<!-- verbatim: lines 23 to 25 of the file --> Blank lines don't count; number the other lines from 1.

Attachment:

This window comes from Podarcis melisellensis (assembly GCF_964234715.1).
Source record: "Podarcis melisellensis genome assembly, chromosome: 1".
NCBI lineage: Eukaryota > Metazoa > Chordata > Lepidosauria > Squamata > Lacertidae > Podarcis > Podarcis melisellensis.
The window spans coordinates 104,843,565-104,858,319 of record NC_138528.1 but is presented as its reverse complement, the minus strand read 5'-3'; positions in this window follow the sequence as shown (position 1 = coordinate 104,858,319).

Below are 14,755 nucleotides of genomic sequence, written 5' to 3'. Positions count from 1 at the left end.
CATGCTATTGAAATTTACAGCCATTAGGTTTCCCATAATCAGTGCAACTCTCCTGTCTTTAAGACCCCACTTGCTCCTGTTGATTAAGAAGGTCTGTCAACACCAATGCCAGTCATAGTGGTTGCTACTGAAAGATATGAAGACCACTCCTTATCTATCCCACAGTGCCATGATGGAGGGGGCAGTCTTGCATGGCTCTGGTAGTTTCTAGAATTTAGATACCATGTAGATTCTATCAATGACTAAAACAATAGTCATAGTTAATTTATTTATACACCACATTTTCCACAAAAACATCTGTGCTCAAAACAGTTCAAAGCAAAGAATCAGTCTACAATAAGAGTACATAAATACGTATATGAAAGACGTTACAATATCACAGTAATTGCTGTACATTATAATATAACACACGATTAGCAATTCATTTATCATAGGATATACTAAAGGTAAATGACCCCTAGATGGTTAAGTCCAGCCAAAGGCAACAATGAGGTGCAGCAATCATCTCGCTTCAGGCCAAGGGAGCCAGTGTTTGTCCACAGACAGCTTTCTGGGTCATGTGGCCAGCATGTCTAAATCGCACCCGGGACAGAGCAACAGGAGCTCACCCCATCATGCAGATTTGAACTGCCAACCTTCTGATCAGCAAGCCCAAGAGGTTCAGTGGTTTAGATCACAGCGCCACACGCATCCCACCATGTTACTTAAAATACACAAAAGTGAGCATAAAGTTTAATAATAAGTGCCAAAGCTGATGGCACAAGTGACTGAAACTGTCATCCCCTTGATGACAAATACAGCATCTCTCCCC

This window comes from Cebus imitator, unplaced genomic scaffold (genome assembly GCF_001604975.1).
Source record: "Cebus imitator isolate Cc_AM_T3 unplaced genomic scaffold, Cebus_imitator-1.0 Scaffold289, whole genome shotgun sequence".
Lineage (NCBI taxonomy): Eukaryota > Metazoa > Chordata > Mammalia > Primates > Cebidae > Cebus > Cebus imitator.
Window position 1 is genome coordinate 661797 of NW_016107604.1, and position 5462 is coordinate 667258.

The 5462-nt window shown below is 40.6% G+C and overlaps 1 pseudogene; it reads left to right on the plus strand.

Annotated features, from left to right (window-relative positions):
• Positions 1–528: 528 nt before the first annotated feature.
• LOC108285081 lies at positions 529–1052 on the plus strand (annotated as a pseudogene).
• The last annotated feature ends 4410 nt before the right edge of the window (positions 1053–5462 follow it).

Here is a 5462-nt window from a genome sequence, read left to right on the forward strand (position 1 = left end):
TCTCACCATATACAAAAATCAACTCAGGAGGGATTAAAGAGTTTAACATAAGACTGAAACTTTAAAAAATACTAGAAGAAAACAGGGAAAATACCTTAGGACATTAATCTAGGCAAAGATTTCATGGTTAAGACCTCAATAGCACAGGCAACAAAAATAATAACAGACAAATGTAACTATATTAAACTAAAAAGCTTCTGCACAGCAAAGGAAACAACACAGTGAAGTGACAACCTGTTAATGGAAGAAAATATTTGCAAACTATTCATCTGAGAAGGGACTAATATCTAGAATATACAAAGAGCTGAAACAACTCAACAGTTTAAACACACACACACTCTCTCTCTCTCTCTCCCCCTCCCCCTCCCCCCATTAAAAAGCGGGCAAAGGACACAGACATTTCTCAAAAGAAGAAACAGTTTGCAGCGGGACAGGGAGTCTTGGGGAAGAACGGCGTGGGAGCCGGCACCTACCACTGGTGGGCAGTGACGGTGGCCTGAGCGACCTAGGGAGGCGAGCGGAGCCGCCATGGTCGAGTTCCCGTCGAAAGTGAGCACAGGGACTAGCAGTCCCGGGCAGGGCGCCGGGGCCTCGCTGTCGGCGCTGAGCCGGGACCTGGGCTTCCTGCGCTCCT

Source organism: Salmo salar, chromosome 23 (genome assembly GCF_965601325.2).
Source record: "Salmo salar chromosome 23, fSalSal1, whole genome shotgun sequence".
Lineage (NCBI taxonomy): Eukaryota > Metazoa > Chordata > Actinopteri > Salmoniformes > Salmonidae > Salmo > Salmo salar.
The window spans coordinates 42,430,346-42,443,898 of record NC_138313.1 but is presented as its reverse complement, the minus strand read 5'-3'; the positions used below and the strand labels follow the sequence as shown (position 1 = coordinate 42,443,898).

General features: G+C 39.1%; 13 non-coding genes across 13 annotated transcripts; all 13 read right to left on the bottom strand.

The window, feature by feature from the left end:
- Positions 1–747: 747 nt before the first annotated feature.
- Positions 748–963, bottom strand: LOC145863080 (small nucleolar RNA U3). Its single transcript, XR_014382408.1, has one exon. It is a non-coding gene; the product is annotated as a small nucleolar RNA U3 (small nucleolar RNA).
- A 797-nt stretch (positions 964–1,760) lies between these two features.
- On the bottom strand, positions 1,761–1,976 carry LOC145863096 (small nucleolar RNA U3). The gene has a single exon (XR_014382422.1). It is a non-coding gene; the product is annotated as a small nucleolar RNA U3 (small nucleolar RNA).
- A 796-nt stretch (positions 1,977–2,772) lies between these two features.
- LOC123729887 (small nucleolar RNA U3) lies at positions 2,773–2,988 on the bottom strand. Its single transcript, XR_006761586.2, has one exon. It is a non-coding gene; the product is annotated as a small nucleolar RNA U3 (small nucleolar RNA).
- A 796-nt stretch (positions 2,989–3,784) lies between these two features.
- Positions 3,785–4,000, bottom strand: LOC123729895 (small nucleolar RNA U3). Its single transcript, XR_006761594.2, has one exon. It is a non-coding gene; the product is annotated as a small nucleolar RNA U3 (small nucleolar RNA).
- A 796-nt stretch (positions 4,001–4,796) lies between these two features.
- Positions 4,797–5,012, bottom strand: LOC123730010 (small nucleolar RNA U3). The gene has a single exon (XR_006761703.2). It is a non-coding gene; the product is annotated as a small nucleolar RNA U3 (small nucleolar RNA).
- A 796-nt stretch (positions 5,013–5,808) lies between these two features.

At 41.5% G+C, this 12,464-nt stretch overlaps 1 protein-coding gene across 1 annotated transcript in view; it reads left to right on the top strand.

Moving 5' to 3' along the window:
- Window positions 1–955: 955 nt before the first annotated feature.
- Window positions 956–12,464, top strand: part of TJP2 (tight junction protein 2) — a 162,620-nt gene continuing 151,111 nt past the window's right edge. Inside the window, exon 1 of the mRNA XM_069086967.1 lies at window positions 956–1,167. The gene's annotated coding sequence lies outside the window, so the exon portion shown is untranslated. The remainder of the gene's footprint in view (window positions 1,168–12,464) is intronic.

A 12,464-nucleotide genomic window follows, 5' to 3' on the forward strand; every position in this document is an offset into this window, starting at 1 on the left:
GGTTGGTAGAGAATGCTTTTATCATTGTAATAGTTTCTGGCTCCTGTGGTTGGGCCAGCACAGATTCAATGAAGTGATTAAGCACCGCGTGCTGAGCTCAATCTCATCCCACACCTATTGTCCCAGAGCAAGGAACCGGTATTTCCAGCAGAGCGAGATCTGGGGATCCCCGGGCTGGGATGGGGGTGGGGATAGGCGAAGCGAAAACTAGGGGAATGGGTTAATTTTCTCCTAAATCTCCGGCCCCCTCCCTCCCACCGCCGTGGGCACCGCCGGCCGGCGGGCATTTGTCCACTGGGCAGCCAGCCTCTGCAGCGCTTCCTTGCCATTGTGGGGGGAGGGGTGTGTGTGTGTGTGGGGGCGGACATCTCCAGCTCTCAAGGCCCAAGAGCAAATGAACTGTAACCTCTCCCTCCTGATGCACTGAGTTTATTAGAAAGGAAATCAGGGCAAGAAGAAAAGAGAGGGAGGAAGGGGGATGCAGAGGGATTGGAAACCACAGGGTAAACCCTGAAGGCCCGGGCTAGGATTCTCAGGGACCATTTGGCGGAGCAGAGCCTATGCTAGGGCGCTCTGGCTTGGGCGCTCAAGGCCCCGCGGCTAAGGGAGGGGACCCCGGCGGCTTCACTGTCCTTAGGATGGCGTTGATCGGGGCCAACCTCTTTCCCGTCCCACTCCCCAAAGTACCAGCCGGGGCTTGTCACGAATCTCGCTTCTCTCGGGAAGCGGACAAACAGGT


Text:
The window, feature by feature from the left end:
- Positions 1–747: 747 nt before the first annotated feature.
- Positions 748–963, bottom strand: LOC145863080 (small nucleolar RNA U3). Its single transcript, XR_014382408.1, has one exon. It is a non-coding gene; the product is annotated as a small nucleolar RNA U3 (small nucleolar RNA).